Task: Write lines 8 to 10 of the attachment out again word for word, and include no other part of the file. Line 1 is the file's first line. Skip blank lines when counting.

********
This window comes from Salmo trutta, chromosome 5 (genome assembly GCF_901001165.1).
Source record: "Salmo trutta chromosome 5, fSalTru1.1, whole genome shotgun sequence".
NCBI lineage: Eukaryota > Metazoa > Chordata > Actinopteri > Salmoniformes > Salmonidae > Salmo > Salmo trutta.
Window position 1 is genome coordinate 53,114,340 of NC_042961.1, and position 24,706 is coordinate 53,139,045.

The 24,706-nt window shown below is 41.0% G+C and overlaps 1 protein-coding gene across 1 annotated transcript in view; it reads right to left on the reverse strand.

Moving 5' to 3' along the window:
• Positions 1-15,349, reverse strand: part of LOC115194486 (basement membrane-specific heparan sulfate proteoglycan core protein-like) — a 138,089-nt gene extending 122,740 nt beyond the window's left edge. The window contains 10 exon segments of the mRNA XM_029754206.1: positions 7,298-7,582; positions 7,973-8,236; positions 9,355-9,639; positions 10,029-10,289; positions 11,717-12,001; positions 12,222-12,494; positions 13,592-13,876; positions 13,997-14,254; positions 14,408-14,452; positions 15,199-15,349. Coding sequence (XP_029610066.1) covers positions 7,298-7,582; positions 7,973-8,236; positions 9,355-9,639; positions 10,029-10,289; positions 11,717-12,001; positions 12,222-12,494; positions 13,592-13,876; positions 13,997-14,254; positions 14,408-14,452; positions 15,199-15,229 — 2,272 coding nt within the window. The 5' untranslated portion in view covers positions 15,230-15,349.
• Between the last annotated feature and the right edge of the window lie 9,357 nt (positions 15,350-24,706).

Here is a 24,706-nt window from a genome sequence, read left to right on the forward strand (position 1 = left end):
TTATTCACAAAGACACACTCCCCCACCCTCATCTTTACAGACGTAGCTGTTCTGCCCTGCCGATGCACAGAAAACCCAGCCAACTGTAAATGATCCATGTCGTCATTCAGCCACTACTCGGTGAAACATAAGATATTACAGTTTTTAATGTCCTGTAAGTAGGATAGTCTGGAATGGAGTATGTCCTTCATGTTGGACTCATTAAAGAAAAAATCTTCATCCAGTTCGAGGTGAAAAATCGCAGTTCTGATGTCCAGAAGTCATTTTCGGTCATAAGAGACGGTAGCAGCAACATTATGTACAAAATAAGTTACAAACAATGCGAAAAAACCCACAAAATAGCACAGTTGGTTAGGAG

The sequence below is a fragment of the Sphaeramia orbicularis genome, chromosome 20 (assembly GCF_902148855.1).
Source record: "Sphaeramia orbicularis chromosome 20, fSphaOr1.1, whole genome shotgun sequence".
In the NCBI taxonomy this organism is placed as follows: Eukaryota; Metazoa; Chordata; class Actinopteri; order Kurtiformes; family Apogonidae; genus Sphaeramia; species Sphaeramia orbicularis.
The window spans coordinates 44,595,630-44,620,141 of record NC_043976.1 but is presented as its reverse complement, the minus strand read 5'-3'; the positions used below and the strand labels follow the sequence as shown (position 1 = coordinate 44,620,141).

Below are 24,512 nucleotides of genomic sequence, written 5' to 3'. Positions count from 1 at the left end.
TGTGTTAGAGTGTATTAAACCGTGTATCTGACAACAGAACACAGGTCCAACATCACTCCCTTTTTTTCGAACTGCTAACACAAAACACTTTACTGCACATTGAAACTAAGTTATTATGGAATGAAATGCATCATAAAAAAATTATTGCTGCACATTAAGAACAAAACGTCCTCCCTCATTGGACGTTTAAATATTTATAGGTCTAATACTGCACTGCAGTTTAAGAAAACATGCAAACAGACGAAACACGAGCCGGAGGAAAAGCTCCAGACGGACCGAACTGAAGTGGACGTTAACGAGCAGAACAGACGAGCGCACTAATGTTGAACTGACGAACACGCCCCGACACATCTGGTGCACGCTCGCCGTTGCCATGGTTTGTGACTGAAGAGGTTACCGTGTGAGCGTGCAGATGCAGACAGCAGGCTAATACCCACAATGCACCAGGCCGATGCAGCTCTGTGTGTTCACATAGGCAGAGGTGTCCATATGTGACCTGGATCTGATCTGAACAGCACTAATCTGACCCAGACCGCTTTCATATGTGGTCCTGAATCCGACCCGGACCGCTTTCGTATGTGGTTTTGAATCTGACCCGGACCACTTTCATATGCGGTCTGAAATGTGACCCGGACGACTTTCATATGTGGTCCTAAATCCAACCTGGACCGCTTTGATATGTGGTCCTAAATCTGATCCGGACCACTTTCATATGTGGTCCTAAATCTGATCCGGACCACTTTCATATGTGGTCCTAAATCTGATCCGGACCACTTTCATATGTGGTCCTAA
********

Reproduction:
• Between the last annotated feature and the right edge of the window lie 9,357 nt (positions 15,350-24,706).

Here is a 24,706-nt window from a genome sequence, read left to right on the forward strand (position 1 = left end):
TTATTCACAAAGACACACTCCCCCACCCTCATCTTTACAGACGTAGCTGTTCTGCCCTGCCGATGCACAGAAAACCCAGCCAACTGTAAATGATCCATGTCGTCATTCAGCCACTACTCGGTGAAACATAAGATATTACAGTTTTTAATGTCCTGTAAGTAGGATAGTCTGGAATGGAGTATGTCCTTCATGTTGGACTCATTAAAGAAAAAATCTTCATCCAGTTCGAGGTGAAAAATCGCAGTTCTGATGTCCAGAAGTCATTTTCGGTCATAAGAGACGGTAGCAGCAACATTATGTACAAAATAAGTTACAAACAATGCGAAAAAACCCACAAAATAGCACAGTTGGTTAGGAG